“Online fraudsters often attempt to exploit the borderless nature of the Internet by targeting victims in other countries or transferring their illicit funds abroad. The results of Operation HAECHI-I demonstrate that online financial crime is fundamentally global and that only through close international cooperation can we effectively combat these criminals," said Ilana de Wild, Interpol's Director of Organized and Emerging Crime. 

Last year, Interpol also advised victims of online financial scams to immediately take action to intercept stolen funds before their money reached the scammers' bank accounts. In January 2021, Interpol warned all 194 member states of fraudsters targeting dating app users and trying to trick them into investing through fake trading apps. 

“The key factors in intercepting illicit money transfers are speed and international cooperation. The faster victims notify law enforcement, the faster we can liaise with INTERPOL and law enforcement in the relevant countries to recover their funds and put these criminals behind bars,” Amur Chandra, Brigadier General of the Indonesian National Police and Secretary of Indonesia’s INTERPOL National Central Bureau, stated.

Joker's Stash, the Largest Carding Forum Shutting Down

 

Joker's Stash opened in 2014 and was perhaps the most well-known underground carding site which gave new stolen credit card data and a guarantee of card validity. The activity gas has undergone a decline since mid-2020. The normally active administrator, Joker's Stash, had several gaps in communication. Joker's Stash, announced on January 15, 2021, that it is expected to shut down in a month - the stipulated date being February 15, 2021. The news was announced by the site's administrator through messages posted on different underground cybercrime forums where the site normally publicized its services.

Threat intelligence firm Intel 471 posted a blog expressing that Joker's Stash's fall comes after an extremely tempestuous close to 2020, documenting the website's end. In October, the individual who purportedly runs the site declared that he had contracted COVID-19, going through seven days in the hospital. The condition has influenced the site's forums, inventory replenishments, and different tasks. Intel 471 likewise found that the customers of the site were complaining that the shop's payment card data quality was progressively poor.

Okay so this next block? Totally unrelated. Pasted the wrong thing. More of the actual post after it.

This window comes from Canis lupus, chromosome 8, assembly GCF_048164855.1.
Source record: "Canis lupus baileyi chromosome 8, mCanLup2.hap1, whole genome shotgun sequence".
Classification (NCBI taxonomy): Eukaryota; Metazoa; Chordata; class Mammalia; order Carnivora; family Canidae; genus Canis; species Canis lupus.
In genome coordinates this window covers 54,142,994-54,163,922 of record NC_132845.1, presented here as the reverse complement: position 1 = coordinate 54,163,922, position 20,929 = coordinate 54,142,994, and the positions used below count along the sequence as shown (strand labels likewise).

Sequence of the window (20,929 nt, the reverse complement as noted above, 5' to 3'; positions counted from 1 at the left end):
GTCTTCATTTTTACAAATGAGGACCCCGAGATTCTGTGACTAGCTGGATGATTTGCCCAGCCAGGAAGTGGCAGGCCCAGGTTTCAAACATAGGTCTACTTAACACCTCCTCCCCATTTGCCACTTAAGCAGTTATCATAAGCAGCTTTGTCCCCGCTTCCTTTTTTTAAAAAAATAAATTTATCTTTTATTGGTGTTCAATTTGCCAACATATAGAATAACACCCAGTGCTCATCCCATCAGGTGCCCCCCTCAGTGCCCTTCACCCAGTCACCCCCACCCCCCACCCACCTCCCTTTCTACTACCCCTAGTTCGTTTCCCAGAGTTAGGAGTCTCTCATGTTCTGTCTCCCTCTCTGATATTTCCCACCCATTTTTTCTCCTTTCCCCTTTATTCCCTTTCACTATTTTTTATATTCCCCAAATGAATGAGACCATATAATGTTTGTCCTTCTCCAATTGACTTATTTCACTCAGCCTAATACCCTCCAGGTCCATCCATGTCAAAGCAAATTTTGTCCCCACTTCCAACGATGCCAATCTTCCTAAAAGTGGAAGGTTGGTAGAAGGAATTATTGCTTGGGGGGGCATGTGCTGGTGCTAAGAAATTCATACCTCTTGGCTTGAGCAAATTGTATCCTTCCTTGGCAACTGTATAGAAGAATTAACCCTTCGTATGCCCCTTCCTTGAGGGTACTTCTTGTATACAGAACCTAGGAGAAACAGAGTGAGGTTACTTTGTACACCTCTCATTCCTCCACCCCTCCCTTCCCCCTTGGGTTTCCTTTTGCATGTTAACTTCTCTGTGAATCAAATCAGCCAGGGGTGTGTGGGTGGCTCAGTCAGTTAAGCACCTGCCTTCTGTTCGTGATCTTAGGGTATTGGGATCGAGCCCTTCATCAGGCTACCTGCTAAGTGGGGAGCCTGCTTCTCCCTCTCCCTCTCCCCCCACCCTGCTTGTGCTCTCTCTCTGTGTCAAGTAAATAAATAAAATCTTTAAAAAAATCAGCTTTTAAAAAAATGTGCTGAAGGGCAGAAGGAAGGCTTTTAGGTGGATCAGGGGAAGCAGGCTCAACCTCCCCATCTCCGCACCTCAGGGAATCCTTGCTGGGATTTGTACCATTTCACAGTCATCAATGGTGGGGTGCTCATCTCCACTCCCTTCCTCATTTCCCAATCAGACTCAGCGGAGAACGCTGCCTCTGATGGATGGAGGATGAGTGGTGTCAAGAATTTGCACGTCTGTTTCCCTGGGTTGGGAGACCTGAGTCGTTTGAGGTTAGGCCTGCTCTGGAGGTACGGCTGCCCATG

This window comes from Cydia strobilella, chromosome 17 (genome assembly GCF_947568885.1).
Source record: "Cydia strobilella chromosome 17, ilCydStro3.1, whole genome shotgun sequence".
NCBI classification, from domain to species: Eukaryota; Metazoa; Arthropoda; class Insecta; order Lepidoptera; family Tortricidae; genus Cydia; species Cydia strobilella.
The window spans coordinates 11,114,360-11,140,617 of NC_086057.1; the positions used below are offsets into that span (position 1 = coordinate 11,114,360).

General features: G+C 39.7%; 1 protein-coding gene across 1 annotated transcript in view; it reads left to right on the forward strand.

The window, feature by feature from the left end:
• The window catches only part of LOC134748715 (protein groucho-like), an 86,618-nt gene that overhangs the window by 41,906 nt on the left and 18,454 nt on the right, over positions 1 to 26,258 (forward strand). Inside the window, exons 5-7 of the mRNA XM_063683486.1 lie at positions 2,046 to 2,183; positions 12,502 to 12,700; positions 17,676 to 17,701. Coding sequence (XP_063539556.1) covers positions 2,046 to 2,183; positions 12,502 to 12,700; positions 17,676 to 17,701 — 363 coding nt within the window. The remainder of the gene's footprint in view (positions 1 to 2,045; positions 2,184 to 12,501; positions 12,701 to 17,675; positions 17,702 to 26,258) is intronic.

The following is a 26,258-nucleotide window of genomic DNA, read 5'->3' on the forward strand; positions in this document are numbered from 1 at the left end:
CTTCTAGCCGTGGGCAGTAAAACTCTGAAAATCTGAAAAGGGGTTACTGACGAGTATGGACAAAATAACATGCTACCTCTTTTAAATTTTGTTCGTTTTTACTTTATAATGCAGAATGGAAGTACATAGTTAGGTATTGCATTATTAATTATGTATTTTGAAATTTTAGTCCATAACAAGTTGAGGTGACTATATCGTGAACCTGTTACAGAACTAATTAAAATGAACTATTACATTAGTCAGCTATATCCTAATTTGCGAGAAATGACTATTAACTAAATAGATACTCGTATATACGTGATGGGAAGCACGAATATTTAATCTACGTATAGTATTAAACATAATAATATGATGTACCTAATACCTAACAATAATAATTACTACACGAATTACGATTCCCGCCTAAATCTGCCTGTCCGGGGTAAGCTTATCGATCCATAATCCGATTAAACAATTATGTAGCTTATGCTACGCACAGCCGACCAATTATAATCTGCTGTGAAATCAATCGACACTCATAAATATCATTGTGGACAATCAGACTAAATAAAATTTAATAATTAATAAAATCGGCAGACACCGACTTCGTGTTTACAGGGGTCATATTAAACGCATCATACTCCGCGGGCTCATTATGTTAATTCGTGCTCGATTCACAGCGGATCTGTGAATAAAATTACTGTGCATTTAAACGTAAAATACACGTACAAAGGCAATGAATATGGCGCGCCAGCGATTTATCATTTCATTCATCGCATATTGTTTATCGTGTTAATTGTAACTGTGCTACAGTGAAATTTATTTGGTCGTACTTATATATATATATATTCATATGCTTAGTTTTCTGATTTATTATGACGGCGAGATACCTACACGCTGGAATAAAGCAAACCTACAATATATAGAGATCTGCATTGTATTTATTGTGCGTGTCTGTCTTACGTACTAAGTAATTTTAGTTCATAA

The FBI and Interpol held onto four domains operated by the marketplace. During that time, the site's administrators said the law enforcement crackdown left just restricted effect on the site, the domains were just utilized as proxies to reroute clients from landing pages to the genuine marketplace, and that authorities didn't hold onto any servers containing card or client information. Despite the fact that the seizure didn't have a lot of effects, it chiefly influenced the site's reputation and made clients feel that the once-untouchable Joker's Stash was presently an open book for law enforcement agencies. 

The Joker's Stash admin didn't give more insights about the choice to close down the site. They may have chosen to stop as opposed to being taken down by the law enforcement agencies. Nonetheless, that doesn't infer that the site's administrator is now immune to prosecution. Prior to its declaration of closing down, the Joker's Stash was viewed as perhaps the most profitable cybercrime operations today.

As indicated by Christopher Thomas, Intelligence Production Analyst at Gemini Advisory, the shop is assessed to have made countless dollars in illicit profits, despite the fact that this cash also goes to the vendors themselves. Joker's Stash has been working since October 7, 2014. Last year alone, the site had posted more than 35 million CP (card present) records and in excess of 8 million CNP (card not present) records.

The site's administrator intends to wipe all servers and backups when they shut their operations next month.